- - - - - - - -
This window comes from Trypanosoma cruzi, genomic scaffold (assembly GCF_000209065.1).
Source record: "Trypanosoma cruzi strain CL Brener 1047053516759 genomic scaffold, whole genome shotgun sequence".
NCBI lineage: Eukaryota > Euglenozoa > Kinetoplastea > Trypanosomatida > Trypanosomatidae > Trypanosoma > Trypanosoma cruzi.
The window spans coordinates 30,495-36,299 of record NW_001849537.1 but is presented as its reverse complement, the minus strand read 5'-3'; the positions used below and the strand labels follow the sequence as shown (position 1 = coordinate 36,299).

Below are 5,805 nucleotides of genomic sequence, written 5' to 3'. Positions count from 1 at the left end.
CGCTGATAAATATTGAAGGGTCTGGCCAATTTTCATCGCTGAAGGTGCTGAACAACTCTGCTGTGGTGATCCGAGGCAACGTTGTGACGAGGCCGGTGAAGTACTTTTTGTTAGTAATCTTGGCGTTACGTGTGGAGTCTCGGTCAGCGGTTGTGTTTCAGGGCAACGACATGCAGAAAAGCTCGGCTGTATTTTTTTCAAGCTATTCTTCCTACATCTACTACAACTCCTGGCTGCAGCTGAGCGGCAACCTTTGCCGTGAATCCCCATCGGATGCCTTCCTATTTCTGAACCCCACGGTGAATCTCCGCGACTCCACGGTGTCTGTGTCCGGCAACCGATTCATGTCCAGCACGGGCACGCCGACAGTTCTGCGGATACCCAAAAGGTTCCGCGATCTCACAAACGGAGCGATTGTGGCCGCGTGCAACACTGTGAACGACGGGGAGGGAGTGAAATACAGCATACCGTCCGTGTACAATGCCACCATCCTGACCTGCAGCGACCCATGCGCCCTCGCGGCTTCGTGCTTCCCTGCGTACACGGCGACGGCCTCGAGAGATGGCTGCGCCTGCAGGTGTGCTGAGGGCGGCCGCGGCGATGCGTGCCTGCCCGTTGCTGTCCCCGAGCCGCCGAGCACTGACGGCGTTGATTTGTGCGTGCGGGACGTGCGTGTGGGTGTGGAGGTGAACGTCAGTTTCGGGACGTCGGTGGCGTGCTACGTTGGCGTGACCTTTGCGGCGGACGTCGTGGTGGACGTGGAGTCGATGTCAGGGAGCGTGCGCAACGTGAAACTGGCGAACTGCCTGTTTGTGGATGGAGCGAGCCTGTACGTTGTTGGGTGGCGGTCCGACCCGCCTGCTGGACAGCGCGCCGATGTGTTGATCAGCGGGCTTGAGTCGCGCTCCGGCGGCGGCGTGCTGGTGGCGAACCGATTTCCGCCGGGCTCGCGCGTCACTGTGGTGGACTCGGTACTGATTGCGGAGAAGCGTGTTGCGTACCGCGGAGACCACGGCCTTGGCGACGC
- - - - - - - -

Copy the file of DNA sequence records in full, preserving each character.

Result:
This window comes from Trypanosoma cruzi, genomic scaffold (assembly GCF_000209065.1).
Source record: "Trypanosoma cruzi strain CL Brener 1047053516759 genomic scaffold, whole genome shotgun sequence".
NCBI lineage: Eukaryota > Euglenozoa > Kinetoplastea > Trypanosomatida > Trypanosomatidae > Trypanosoma > Trypanosoma cruzi.
The window spans coordinates 30,495-36,299 of record NW_001849537.1 but is presented as its reverse complement, the minus strand read 5'-3'; the positions used below and the strand labels follow the sequence as shown (position 1 = coordinate 36,299).

Below are 5,805 nucleotides of genomic sequence, written 5' to 3'. Positions count from 1 at the left end.
CGCTGATAAATATTGAAGGGTCTGGCCAATTTTCATCGCTGAAGGTGCTGAACAACTCTGCTGTGGTGATCCGAGGCAACGTTGTGACGAGGCCGGTGAAGTACTTTTTGTTAGTAATCTTGGCGTTACGTGTGGAGTCTCGGTCAGCGGTTGTGTTTCAGGGCAACGACATGCAGAAAAGCTCGGCTGTATTTTTTTCAAGCTATTCTTCCTACATCTACTACAACTCCTGGCTGCAGCTGAGCGGCAACCTTTGCCGTGAATCCCCATCGGATGCCTTCCTATTTCTGAACCCCACGGTGAATCTCCGCGACTCCACGGTGTCTGTGTCCGGCAACCGATTCATGTCCAGCACGGGCACGCCGACAGTTCTGCGGATACCCAAAAGGTTCCGCGATCTCACAAACGGAGCGATTGTGGCCGCGTGCAACACTGTGAACGACGGGGAGGGAGTGAAATACAGCATACCGTCCGTGTACAATGCCACCATCCTGACCTGCAGCGACCCATGCGCCCTCGCGGCTTCGTGCTTCCCTGCGTACACGGCGACGGCCTCGAGAGATGGCTGCGCCTGCAGGTGTGCTGAGGGCGGCCGCGGCGATGCGTGCCTGCCCGTTGCTGTCCCCGAGCCGCCGAGCACTGACGGCGTTGATTTGTGCGTGCGGGACGTGCGTGTGGGTGTGGAGGTGAACGTCAGTTTCGGGACGTCGGTGGCGTGCTACGTTGGCGTGACCTTTGCGGCGGACGTCGTGGTGGACGTGGAGTCGATGTCAGGGAGCGTGCGCAACGTGAAACTGGCGAACTGCCTGTTTGTGGATGGAGCGAGCCTGTACGTTGTTGGGTGGCGGTCCGACCCGCCTGCTGGACAGCGCGCCGATGTGTTGATCAGCGGGCTTGAGTCGCGCTCCGGCGGCGGCGTGCTGGTGGCGAACCGATTTCCGCCGGGCTCGCGCGTCACTGTGGTGGACTCGGTACTGATTGCGGAGAAGCGTGTTGCGTACCGCGGAGACCACGGCCTTGGCGACGC